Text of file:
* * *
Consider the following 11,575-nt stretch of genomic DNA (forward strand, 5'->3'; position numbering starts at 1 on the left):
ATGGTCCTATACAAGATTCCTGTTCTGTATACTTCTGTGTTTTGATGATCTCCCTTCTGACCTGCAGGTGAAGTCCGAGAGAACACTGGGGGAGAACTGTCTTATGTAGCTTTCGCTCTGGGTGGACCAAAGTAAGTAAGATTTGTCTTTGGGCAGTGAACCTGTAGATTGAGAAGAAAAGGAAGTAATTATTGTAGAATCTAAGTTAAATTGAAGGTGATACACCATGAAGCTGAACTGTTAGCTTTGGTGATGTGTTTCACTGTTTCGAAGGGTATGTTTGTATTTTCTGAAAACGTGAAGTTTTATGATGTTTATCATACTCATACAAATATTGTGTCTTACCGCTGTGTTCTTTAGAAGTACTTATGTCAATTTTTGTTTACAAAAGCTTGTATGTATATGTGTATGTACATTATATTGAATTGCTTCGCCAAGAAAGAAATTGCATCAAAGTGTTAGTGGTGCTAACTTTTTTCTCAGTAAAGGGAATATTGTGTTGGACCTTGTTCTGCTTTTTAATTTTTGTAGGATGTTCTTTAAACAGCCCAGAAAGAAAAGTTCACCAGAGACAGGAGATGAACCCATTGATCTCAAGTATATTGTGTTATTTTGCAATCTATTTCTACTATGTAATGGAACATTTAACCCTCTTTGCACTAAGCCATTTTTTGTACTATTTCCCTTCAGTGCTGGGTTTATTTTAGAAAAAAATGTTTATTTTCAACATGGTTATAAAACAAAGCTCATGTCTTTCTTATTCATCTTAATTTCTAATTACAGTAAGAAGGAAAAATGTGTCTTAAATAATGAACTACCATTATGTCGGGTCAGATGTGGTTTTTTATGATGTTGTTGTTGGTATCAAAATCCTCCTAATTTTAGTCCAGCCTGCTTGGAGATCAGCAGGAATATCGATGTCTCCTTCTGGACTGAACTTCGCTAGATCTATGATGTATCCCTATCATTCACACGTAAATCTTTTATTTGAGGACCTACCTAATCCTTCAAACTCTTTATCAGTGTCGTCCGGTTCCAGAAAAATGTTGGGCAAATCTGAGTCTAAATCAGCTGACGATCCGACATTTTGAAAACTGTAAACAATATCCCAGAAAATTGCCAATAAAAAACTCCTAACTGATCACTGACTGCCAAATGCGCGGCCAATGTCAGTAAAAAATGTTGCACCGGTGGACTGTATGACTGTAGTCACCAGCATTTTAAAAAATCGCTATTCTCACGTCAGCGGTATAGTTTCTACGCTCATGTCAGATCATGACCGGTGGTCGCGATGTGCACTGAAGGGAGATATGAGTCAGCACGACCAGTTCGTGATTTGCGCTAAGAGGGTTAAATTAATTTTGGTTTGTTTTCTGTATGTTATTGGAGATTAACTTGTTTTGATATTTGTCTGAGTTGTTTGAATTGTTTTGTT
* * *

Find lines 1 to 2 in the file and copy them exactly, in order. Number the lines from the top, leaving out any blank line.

Consider the following 11,575-nt stretch of genomic DNA (forward strand, 5'->3'; position numbering starts at 1 on the left):
ATGGTCCTATACAAGATTCCTGTTCTGTATACTTCTGTGTTTTGATGATCTCCCTTCTGACCTGCAGGTGAAGTCCGAGAGAACACTGGGGGAGAACTGTCTTATGTAGCTTTCGCTCTGGGTGGACCAAAGTAAGTAAGATTTGTCTTTGGGCAGTGAACCTGTAGATTGAGAAGAAAAGGAAGTAATTATTGTAGAATCTAAGTTAAATTGAAGGTGATACACCATGAAGCTGAACTGTTAGCTTTGGTGATGTGTTTCACTGTTTCGAAGGGTATGTTTGTATTTTCTGAAAACGTGAAGTTTTATGATGTTTATCATACTCATACAAATATTGTGTCTTACCGCTGTGTTCTTTAGAAGTACTTATGTCAATTTTTGTTTACAAAAGCTTGTATGTATATGTGTATGTACATTATATTGAATTGCTTCGCCAAGAAAGAAATTGCATCAAAGTGTTAGTGGTGCTAACTTTTTTCTCAGTAAAGGGAATATTGTGTTGGACCTTGTTCTGCTTTTTAATTTTTGTAGGATGTTCTTTAAACAGCCCAGAAAGAAAAGTTCACCAGAGACAGGAGATGAACCCATTGATCTCAAGTATATTGTGTTATTTTGCAATCTATTTCTACTATGTAATGGAACATTTAACCCTCTTTGCACTAAGCCATTTTTTGTACTATTTCCCTTCAGTGCTGGGTTTATTTTAGAAAAAAATGTTTATTTTCAACATGGTTATAAAACAAAGCTCATGTCTTTCTTATTCATCTTAATTTCTAATTACAGTAAGAAGGAAAAATGTGTCTTAAATAATGAACTACCATTATGTCGGGTCAGATGTGGTTTTTTATGATGTTGTTGTTGGTATCAAAATCCTCCTAATTTTAGTCCAGCCTGCTTGGAGATCAGCAGGAATATCGATGTCTCCTTCTGGACTGAACTTCGCTAGATCTATGATGTATCCCTATCATTCACACGTAAATCTTTTATTTGAGGACCTACCTAATCCTTCAAACTCTTTATCAGTGTCGTCCGGTTCCAGAAAAATGTTGGGCAAATCTGAGTCTAAATCAGCTGACGATCCGACATTTTGAAAACTGTAAACAATATCCCAGAAAATTGCCAATAAAAAACTCCTAACTGATCACTGACTGCCAAATGCGCGGCCAATGTCAGTAAAAAATGTTGCACCGGTGGACTGTATGACTGTAGTCACCAGCATTTTAAAAAATCGCTATTCTCACGTCAGCGGTATAGTTTCTACGCTCATGTCAGATCATGACCGGTGGTCGCGATGTGCACTGAAGGGAGATATGAGTCAGCACGACCAGTTCGTGATTTGCGCTAAGAGGGTTAAATTAATTTTGGTTTGTTTTCTGTATGTTATTGGAGATTAACTTGTTTTGATATTTGTCTGAGTTGTTTGAATTGTTTTGTT